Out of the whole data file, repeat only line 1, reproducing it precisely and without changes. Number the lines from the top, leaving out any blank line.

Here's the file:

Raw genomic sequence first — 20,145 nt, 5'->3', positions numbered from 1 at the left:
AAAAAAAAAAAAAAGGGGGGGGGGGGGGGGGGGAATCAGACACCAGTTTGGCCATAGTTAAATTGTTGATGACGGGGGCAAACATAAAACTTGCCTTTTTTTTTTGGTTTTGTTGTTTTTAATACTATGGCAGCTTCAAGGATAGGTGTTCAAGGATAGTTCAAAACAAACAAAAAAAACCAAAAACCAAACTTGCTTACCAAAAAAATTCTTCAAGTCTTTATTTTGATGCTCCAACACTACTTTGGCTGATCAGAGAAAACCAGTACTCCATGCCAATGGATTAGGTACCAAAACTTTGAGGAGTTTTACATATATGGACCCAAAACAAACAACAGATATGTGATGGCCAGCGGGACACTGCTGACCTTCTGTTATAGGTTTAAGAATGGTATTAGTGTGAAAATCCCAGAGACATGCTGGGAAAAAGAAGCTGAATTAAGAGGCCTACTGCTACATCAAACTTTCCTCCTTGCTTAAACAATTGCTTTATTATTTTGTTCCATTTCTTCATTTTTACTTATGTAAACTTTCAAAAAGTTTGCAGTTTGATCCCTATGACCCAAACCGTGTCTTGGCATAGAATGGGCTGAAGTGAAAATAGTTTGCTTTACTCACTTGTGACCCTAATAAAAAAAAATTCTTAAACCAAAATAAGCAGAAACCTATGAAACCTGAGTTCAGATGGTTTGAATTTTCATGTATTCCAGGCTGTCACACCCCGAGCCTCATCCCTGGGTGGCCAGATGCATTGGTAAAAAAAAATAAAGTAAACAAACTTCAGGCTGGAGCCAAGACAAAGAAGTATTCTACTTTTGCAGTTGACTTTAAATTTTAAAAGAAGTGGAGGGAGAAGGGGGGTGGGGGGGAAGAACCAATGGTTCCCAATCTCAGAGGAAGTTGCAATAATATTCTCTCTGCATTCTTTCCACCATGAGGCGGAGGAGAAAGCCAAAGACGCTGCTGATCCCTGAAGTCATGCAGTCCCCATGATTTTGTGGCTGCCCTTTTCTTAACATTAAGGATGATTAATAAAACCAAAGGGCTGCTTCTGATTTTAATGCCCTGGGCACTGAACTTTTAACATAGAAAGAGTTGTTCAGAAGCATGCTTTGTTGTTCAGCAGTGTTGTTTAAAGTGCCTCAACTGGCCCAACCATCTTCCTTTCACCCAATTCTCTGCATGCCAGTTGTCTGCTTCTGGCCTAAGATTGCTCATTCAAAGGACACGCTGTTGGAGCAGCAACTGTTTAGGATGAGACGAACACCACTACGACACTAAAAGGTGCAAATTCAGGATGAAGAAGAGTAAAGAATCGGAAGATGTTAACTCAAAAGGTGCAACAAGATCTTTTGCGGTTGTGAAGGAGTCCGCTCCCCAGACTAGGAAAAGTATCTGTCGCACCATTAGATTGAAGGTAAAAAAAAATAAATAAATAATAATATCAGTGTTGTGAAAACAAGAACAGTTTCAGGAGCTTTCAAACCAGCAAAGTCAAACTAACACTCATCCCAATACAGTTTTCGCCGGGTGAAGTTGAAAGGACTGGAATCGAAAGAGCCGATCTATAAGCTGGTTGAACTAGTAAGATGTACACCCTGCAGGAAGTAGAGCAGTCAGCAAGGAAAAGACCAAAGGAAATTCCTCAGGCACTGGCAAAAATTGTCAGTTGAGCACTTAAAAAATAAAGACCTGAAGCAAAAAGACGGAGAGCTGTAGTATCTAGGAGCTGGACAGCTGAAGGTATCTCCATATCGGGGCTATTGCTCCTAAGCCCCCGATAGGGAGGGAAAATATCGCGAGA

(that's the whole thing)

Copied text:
Raw genomic sequence first — 20,145 nt, 5'->3', positions numbered from 1 at the left: